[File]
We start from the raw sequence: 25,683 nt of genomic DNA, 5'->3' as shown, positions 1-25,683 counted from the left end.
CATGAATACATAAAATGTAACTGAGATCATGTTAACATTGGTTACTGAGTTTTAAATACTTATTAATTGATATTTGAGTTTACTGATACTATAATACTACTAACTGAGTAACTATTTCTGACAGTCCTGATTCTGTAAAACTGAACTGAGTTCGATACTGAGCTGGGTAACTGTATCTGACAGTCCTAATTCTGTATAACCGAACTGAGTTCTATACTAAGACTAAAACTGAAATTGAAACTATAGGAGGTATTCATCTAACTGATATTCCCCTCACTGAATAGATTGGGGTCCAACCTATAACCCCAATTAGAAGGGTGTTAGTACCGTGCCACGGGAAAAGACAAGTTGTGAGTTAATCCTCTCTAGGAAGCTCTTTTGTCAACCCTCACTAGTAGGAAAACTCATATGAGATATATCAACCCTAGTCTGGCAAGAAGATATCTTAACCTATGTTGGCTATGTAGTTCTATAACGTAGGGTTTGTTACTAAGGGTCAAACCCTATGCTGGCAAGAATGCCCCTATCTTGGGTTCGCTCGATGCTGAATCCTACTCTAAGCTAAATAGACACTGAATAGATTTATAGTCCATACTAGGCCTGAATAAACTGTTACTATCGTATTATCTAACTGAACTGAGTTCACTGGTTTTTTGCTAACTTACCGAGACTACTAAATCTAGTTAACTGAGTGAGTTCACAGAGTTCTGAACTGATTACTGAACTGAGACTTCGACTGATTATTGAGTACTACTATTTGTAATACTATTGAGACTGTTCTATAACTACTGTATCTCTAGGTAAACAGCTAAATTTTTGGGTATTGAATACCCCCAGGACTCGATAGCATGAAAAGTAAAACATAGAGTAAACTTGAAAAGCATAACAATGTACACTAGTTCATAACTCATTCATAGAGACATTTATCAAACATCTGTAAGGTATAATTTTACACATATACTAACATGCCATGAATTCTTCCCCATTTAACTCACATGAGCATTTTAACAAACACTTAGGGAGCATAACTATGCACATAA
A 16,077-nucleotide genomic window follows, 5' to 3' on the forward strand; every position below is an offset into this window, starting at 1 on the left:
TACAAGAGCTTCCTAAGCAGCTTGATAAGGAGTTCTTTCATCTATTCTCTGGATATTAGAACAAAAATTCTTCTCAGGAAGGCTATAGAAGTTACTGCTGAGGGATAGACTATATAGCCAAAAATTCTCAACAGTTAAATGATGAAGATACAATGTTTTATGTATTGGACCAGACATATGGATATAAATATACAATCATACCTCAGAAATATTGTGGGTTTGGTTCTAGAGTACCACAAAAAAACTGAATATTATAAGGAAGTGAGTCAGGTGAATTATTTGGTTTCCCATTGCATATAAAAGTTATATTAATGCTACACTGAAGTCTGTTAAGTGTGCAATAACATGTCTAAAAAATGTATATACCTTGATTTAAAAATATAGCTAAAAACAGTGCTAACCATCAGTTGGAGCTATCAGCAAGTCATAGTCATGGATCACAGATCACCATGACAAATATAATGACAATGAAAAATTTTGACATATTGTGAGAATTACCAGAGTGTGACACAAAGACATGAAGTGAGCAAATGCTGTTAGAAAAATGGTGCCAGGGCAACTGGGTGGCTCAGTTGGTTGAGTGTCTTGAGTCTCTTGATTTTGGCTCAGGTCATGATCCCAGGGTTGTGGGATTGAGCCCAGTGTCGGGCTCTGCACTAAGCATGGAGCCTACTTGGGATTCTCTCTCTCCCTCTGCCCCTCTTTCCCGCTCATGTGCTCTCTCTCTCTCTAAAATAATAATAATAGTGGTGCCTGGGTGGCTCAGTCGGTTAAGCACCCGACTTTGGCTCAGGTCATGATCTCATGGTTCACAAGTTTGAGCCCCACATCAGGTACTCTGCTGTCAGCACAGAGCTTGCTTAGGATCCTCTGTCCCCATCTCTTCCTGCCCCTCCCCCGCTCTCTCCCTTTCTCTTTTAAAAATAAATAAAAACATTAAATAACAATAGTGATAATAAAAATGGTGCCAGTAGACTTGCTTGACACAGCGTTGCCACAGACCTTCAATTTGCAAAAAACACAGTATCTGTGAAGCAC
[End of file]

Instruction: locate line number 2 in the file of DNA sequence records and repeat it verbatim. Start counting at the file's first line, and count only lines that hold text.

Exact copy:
CATGAATACATAAAATGTAACTGAGATCATGTTAACATTGGTTACTGAGTTTTAAATACTTATTAATTGATATTTGAGTTTACTGATACTATAATACTACTAACTGAGTAACTATTTCTGACAGTCCTGATTCTGTAAAACTGAACTGAGTTCGATACTGAGCTGGGTAACTGTATCTGACAGTCCTAATTCTGTATAACCGAACTGAGTTCTATACTAAGACTAAAACTGAAATTGAAACTATAGGAGGTATTCATCTAACTGATATTCCCCTCACTGAATAGATTGGGGTCCAACCTATAACCCCAATTAGAAGGGTGTTAGTACCGTGCCACGGGAAAAGACAAGTTGTGAGTTAATCCTCTCTAGGAAGCTCTTTTGTCAACCCTCACTAGTAGGAAAACTCATATGAGATATATCAACCCTAGTCTGGCAAGAAGATATCTTAACCTATGTTGGCTATGTAGTTCTATAACGTAGGGTTTGTTACTAAGGGTCAAACCCTATGCTGGCAAGAATGCCCCTATCTTGGGTTCGCTCGATGCTGAATCCTACTCTAAGCTAAATAGACACTGAATAGATTTATAGTCCATACTAGGCCTGAATAAACTGTTACTATCGTATTATCTAACTGAACTGAGTTCACTGGTTTTTTGCTAACTTACCGAGACTACTAAATCTAGTTAACTGAGTGAGTTCACAGAGTTCTGAACTGATTACTGAACTGAGACTTCGACTGATTATTGAGTACTACTATTTGTAATACTATTGAGACTGTTCTATAACTACTGTATCTCTAGGTAAACAGCTAAATTTTTGGGTATTGAATACCCCCAGGACTCGATAGCATGAAAAGTAAAACATAGAGTAAACTTGAAAAGCATAACAATGTACACTAGTTCATAACTCATTCATAGAGACATTTATCAAACATCTGTAAGGTATAATTTTACACATATACTAACATGCCATGAATTCTTCCCCATTTAACTCACATGAGCATTTTAACAAACACTTAGGGAGCATAACTATGCACATAA